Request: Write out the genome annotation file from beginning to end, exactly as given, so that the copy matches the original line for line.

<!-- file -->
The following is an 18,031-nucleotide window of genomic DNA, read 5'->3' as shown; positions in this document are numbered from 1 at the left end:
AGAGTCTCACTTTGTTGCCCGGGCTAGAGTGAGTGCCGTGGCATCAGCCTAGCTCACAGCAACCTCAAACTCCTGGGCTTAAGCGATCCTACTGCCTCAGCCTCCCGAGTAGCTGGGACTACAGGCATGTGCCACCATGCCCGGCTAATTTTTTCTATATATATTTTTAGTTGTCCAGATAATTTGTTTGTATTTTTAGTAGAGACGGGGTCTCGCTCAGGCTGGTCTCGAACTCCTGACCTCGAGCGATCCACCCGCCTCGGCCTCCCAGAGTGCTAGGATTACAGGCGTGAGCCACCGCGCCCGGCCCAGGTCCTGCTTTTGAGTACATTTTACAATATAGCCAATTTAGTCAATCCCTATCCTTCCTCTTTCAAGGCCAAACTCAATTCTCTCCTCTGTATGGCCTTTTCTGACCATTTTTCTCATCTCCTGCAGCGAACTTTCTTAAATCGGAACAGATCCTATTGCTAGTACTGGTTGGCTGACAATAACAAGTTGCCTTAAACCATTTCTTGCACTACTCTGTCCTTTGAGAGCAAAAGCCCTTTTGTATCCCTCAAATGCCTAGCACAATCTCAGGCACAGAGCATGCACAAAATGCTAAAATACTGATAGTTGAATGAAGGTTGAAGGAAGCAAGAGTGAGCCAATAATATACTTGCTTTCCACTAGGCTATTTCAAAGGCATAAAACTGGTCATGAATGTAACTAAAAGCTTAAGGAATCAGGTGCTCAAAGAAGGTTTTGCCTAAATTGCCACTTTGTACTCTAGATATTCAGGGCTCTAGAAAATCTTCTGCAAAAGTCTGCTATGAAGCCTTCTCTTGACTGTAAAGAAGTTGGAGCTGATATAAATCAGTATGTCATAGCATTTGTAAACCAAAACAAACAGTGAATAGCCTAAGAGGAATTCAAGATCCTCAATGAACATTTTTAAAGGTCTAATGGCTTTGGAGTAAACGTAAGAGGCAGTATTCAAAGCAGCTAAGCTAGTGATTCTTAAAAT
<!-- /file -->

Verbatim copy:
The following is an 18,031-nucleotide window of genomic DNA, read 5'->3' as shown; positions in this document are numbered from 1 at the left end:
AGAGTCTCACTTTGTTGCCCGGGCTAGAGTGAGTGCCGTGGCATCAGCCTAGCTCACAGCAACCTCAAACTCCTGGGCTTAAGCGATCCTACTGCCTCAGCCTCCCGAGTAGCTGGGACTACAGGCATGTGCCACCATGCCCGGCTAATTTTTTCTATATATATTTTTAGTTGTCCAGATAATTTGTTTGTATTTTTAGTAGAGACGGGGTCTCGCTCAGGCTGGTCTCGAACTCCTGACCTCGAGCGATCCACCCGCCTCGGCCTCCCAGAGTGCTAGGATTACAGGCGTGAGCCACCGCGCCCGGCCCAGGTCCTGCTTTTGAGTACATTTTACAATATAGCCAATTTAGTCAATCCCTATCCTTCCTCTTTCAAGGCCAAACTCAATTCTCTCCTCTGTATGGCCTTTTCTGACCATTTTTCTCATCTCCTGCAGCGAACTTTCTTAAATCGGAACAGATCCTATTGCTAGTACTGGTTGGCTGACAATAACAAGTTGCCTTAAACCATTTCTTGCACTACTCTGTCCTTTGAGAGCAAAAGCCCTTTTGTATCCCTCAAATGCCTAGCACAATCTCAGGCACAGAGCATGCACAAAATGCTAAAATACTGATAGTTGAATGAAGGTTGAAGGAAGCAAGAGTGAGCCAATAATATACTTGCTTTCCACTAGGCTATTTCAAAGGCATAAAACTGGTCATGAATGTAACTAAAAGCTTAAGGAATCAGGTGCTCAAAGAAGGTTTTGCCTAAATTGCCACTTTGTACTCTAGATATTCAGGGCTCTAGAAAATCTTCTGCAAAAGTCTGCTATGAAGCCTTCTCTTGACTGTAAAGAAGTTGGAGCTGATATAAATCAGTATGTCATAGCATTTGTAAACCAAAACAAACAGTGAATAGCCTAAGAGGAATTCAAGATCCTCAATGAACATTTTTAAAGGTCTAATGGCTTTGGAGTAAACGTAAGAGGCAGTATTCAAAGCAGCTAAGCTAGTGATTCTTAAAAT